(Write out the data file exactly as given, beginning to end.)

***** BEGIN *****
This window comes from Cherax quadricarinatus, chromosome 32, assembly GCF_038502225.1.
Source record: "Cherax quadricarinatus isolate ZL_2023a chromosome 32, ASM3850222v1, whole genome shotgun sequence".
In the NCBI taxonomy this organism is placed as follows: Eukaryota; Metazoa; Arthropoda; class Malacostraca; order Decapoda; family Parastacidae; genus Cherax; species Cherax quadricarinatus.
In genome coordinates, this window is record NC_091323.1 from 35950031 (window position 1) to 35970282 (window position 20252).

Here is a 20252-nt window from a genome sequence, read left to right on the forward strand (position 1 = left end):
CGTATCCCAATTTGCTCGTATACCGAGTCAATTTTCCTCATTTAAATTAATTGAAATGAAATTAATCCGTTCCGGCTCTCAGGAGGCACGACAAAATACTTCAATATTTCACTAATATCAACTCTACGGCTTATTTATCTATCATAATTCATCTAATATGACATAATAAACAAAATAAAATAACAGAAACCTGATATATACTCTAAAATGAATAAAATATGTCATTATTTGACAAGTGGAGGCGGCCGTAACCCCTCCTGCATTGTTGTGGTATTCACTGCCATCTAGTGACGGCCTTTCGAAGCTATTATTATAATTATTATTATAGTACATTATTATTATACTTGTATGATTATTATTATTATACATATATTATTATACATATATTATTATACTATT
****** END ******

This window comes from Cherax quadricarinatus, chromosome 32, assembly GCF_038502225.1.
Source record: "Cherax quadricarinatus isolate ZL_2023a chromosome 32, ASM3850222v1, whole genome shotgun sequence".
In the NCBI taxonomy this organism is placed as follows: Eukaryota; Metazoa; Arthropoda; class Malacostraca; order Decapoda; family Parastacidae; genus Cherax; species Cherax quadricarinatus.
In genome coordinates, this window is record NC_091323.1 from 35950031 (window position 1) to 35970282 (window position 20252).

Here is a 20252-nt window from a genome sequence, read left to right on the forward strand (position 1 = left end):
CGTATCCCAATTTGCTCGTATACCGAGTCAATTTTCCTCATTTAAATTAATTGAAATGAAATTAATCCGTTCCGGCTCTCAGGAGGCACGACAAAATACTTCAATATTTCACTAATATCAACTCTACGGCTTATTTATCTATCATAATTCATCTAATATGACATAATAAACAAAATAAAATAACAGAAACCTGATATATACTCTAAAATGAATAAAATATGTCATTATTTGACAAGTGGAGGCGGCCGTAACCCCTCCTGCATTGTTGTGGTATTCACTGCCATCTAGTGACGGCCTTTCGAAGCTATTATTATAATTATTATTATAGTACATTATTATTATACTTGTATGATTATTATTATTATACATATATTATTATACATATATTATTATACTATT